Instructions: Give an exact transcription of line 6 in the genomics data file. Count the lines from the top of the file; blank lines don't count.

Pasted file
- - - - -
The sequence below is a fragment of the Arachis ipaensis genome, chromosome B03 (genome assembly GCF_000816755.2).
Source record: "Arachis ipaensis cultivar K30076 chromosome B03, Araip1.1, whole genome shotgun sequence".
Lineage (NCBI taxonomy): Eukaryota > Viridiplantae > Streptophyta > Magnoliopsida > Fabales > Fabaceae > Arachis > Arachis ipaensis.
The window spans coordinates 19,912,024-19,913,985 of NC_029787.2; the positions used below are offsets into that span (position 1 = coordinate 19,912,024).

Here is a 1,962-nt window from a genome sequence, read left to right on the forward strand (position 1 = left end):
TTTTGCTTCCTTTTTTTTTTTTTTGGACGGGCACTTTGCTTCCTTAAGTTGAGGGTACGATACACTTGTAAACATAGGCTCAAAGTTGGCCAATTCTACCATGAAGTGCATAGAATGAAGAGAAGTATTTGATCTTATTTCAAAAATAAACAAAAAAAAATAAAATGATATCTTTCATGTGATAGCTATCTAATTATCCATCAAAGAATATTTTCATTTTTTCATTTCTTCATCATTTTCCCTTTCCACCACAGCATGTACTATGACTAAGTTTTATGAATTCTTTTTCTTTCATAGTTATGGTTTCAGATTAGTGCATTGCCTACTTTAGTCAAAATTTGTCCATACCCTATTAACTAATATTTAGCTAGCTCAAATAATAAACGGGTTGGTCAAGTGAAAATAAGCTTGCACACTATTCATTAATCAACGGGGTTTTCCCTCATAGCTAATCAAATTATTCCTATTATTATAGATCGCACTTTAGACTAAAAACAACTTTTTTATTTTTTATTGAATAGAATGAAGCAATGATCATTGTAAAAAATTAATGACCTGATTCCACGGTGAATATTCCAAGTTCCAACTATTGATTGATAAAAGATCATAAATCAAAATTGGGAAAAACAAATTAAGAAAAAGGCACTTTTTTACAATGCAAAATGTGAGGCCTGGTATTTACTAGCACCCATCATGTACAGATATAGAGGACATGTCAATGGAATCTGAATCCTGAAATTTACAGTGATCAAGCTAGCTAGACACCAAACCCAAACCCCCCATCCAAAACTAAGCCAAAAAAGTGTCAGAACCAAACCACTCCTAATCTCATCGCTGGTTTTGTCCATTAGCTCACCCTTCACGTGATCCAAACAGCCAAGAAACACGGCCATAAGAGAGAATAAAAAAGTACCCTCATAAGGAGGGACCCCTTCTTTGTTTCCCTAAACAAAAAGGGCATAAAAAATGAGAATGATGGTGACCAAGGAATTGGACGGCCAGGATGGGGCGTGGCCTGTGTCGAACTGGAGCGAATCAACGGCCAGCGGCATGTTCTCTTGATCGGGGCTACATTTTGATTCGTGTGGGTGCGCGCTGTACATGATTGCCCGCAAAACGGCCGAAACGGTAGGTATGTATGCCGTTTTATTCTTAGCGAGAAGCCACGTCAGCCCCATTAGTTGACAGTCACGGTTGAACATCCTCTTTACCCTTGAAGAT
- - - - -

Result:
TTTTGCTTCCTTTTTTTTTTTTTTGGACGGGCACTTTGCTTCCTTAAGTTGAGGGTACGATACACTTGTAAACATAGGCTCAAAGTTGGCCAATTCTACCATGAAGTGCATAGAATGAAGAGAAGTATTTGATCTTATTTCAAAAATAAACAAAAAAAAATAAAATGATATCTTTCATGTGATAGCTATCTAATTATCCATCAAAGAATATTTTCATTTTTTCATTTCTTCATCATTTTCCCTTTCCACCACAGCATGTACTATGACTAAGTTTTATGAATTCTTTTTCTTTCATAGTTATGGTTTCAGATTAGTGCATTGCCTACTTTAGTCAAAATTTGTCCATACCCTATTAACTAATATTTAGCTAGCTCAAATAATAAACGGGTTGGTCAAGTGAAAATAAGCTTGCACACTATTCATTAATCAACGGGGTTTTCCCTCATAGCTAATCAAATTATTCCTATTATTATAGATCGCACTTTAGACTAAAAACAACTTTTTTATTTTTTATTGAATAGAATGAAGCAATGATCATTGTAAAAAATTAATGACCTGATTCCACGGTGAATATTCCAAGTTCCAACTATTGATTGATAAAAGATCATAAATCAAAATTGGGAAAAACAAATTAAGAAAAAGGCACTTTTTTACAATGCAAAATGTGAGGCCTGGTATTTACTAGCACCCATCATGTACAGATATAGAGGACATGTCAATGGAATCTGAATCCTGAAATTTACAGTGATCAAGCTAGCTAGACACCAAACCCAAACCCCCCATCCAAAACTAAGCCAAAAAAGTGTCAGAACCAAACCACTCCTAATCTCATCGCTGGTTTTGTCCATTAGCTCACCCTTCACGTGATCCAAACAGCCAAGAAACACGGCCATAAGAGAGAATAAAAAAGTACCCTCATAAGGAGGGACCCCTTCTTTGTTTCCCTAAACAAAAAGGGCATAAAAAATGAGAATGATGGTGACCAAGGAATTGGACGGCCAGGATGGGGCGTGGCCTGTGTCGAACTGGAGCGAATCAACGGCCAGCGGCATGTTCTCTTGATCGGGGCTACATTTTGATTCGTGTGGGTGCGCGCTGTACATGATTGCCCGCAAAACGGCCGAAACGGTAGGTATGTATGCCGTTTTATTCTTAGCGAGAAGCCACGTCAGCCCCATTAGTTGACAGTCACGGTTGAACATCCTCTTTACCCTTGAAGAT